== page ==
Think before you leap. Well, who doesn’t know that, isn’t it? However, sometimes we do falter. One such instance in this regard would be to want back a job offer you had once declined.
Well, if not many there are a few professionals who kind of regret after having rejected a job offer. They desperately wish for some magical change of events, where they could mend their own decisions and get back that interview offer once again.
No matter what you think or expect, the point is, how feasible it is to earn an already declined offer? To be honest, yes, it is difficult. And there are plenty of valid reasons that make it a little complicated.
What is there in the mind of the employer?
The employer who had offered you a position was perhaps a little offended to have received a rejection from your side. However, now that he/she comes across a clarification from your side, where you are requesting to have the same offer back, it makes them go a little skeptical about the situation.
Some may feel that the candidate is immature and impulsive. You may also be viewed as someone not very steady and confident regarding your own decisions. And the rest can say that you do not possess clear career goals and professional targets.
Whatever may be their line of thought, any of these traits are not desired by employers. So, in such a situation, convincing them to see you as one of the most suitable candidates and a great employee to hire is evidently a tough job to accomplish.
Reconsidering a declined job offer – Steps to follow:
Well, every problem has to have a solution. You will only need to find the exact key to the lock. Even though it is difficult, there are ways to mend the damage. Below are a few tips that can help you resolve the problem:
Act before it’s too late:
Well, all of us are aware about the growing competition in the job market. Thousands of candidates line up to interview for a single position. In such a situation, if you just let go an offer that came your way, it can be easily grabbed by others. Therefore, being prompt at informing your change of mind is crucial.
It’s like a now or never situation. And if you’re lucky to know that the position is still vacant, you may work it out and perhaps land the job as well.
An email or a phone call:
I say both. The situation is so critical that relying only on one of the approaches will perhaps not yield results. Make a personal call to the hiring manager and explain the change of situations that is helping you to rethink about the offer. Also inform that you have perhaps dropped an email for their consideration.
There should not be a long span between the email you have sent and the call to be made. In fact, things should be almost simultaneous. This is because if the recruiter was to receive the mail and not a call instantly, it could be considered as another immature act. Worse, he/she could even skip, and ignore the mail completely.
Conversely, if you have already informed that a mail will follow the conversation over the phone, the person may check the in-box almost immediately. An absence of your mail or a long delay in receiving it can be annoying for the hirer. You may get rejected even when the job is still available or the position continues to be vacant.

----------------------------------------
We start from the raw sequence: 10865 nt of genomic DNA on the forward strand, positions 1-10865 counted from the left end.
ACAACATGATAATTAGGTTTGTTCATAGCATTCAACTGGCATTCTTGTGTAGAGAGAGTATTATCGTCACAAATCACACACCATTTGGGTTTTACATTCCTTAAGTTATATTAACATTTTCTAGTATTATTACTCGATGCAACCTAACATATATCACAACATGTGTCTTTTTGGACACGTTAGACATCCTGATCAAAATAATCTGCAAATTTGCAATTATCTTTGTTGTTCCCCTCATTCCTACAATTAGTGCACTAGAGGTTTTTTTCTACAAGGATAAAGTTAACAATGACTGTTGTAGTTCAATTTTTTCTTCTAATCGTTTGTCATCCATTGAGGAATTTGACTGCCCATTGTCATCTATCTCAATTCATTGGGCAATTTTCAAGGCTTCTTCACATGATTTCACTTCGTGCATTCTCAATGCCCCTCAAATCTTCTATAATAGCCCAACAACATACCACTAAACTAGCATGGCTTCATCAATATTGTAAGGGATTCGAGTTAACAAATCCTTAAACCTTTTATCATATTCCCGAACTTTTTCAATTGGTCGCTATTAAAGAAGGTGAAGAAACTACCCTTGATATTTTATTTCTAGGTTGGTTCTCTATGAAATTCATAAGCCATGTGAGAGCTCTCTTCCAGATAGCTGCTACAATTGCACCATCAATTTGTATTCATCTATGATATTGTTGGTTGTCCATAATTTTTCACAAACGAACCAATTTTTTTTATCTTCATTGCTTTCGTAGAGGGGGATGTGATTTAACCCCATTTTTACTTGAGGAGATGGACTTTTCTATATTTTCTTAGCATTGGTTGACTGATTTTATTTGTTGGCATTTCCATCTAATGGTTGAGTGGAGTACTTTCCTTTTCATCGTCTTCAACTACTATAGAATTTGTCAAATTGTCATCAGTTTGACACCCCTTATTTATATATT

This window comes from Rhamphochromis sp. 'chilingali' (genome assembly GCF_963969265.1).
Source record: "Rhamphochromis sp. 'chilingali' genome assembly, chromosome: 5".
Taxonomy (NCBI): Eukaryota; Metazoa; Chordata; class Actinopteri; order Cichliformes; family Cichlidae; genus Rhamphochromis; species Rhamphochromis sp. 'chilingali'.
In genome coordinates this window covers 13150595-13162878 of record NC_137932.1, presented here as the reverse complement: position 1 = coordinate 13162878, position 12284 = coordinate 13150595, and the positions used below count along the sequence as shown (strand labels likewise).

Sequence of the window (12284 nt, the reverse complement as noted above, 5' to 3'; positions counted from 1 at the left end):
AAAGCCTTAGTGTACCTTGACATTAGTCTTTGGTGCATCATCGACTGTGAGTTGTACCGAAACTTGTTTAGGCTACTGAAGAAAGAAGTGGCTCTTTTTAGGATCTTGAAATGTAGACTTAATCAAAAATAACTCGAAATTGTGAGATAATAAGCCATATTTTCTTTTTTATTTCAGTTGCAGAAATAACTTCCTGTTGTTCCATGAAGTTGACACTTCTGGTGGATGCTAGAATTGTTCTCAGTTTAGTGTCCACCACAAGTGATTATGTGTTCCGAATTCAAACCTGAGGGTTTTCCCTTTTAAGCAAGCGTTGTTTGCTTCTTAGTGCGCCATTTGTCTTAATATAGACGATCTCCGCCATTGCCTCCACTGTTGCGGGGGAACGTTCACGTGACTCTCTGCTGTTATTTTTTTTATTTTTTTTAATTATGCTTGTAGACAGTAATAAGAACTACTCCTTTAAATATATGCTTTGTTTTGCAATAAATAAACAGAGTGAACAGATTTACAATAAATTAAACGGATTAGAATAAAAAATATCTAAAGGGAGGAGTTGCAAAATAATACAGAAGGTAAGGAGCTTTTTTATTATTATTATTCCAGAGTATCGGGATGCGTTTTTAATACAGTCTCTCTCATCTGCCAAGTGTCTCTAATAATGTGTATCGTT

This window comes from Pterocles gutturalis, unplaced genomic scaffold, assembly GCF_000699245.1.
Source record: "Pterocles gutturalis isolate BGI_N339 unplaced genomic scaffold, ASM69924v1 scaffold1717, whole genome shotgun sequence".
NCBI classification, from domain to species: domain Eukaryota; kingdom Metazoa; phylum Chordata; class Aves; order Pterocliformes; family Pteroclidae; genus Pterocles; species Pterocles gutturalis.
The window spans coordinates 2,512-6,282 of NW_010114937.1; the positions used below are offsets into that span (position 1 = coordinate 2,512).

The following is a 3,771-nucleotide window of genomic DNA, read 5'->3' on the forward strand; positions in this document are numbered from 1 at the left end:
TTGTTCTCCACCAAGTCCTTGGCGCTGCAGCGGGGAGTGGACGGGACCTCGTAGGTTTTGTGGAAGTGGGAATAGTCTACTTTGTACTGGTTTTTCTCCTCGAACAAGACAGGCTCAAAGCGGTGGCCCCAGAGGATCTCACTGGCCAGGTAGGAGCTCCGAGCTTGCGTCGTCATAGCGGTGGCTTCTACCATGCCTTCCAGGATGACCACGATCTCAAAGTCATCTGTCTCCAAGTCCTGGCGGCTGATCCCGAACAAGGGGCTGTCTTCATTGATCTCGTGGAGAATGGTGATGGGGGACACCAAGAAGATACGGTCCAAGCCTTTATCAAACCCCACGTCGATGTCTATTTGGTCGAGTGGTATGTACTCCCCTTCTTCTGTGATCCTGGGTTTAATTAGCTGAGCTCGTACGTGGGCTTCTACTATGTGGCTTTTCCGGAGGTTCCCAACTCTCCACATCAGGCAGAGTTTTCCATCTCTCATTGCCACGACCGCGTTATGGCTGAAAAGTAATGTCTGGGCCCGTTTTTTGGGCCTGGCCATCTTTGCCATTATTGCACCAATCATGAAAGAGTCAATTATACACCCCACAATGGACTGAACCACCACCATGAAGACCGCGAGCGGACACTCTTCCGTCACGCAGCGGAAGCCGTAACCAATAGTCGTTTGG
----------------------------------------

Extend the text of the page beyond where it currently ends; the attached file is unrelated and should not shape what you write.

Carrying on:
Approach to convince:
Don’t just start narrating your stories of why you had rejected the offer and what made you reconsider the same now. Before all that, just know if the position is still open. Only when you know that the company has not made its hiring decision; you can go ahead.
Now, there’s one more thing you need to consider. Were you grateful enough, while rejecting the job offer? For if you were too rude and unprofessional; knocking the doors will not make any difference. So it’s better you don’t try it.
Well, if you had the right behavior, then, you can still try your stars. First, try to know if it was a preferable time to talk as it could involve a couple of minutes. Second, state your reasons why you were unable to accept the offer then. Don’t give reasons such as salary or company profile. It may appear that you have too high expectations that were still not met and perhaps a desirable profile will have you quit almost instantly. Third, explain how things have changed now and you are more than happy to at least try in getting back that offer.
Lastly, don’t sound too desperate to work things out. Don’t portray yourself as someone who needs to get hired at any cost. This may make your employers doubt your employable quotient. Be patient and wait for things to take their own course of time. If it has to be, it will, eventually. So don’t haste unnecessarily.
Therefore, as a concluding note, I would like to say that, don’t be in a hurry to say NO. Your words are important. Once said it cannot be unsaid. You can only wish and try to modify the outcome it brought. Thus, holding back before you spell out yes or no shows your wisdom.
Nevertheless, if at all you have stuck yourself in such a situation, just get back to this post to determine what and how things could be brought under control. Hoping that you never make wrong career decisions in future, this is all about how you can get back a rejected job offer.